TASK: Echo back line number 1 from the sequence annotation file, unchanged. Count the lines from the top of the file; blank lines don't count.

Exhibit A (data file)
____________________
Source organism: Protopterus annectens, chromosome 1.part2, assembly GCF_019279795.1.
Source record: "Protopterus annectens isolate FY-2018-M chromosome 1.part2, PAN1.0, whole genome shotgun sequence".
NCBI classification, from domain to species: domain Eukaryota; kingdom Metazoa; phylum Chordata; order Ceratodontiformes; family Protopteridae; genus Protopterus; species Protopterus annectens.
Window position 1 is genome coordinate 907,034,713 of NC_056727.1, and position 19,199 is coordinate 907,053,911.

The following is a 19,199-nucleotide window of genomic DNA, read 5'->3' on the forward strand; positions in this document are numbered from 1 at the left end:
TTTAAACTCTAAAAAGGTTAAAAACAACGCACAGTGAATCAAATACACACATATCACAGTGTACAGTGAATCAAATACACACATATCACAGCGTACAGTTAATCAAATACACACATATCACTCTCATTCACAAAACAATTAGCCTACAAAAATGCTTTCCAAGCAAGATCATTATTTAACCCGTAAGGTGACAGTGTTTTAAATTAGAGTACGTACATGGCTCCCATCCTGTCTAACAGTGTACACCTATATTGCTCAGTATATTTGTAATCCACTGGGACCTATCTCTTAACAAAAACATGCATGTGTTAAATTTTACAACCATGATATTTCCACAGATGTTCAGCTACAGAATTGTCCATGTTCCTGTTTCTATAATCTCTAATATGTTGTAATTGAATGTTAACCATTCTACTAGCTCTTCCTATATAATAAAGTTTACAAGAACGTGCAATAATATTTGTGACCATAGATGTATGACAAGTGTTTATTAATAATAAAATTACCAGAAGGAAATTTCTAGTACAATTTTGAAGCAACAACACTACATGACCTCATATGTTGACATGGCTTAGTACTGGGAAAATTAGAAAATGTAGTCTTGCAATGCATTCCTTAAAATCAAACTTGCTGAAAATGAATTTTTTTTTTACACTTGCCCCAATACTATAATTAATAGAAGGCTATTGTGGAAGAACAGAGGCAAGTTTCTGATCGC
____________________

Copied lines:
Source organism: Protopterus annectens, chromosome 1.part2, assembly GCF_019279795.1.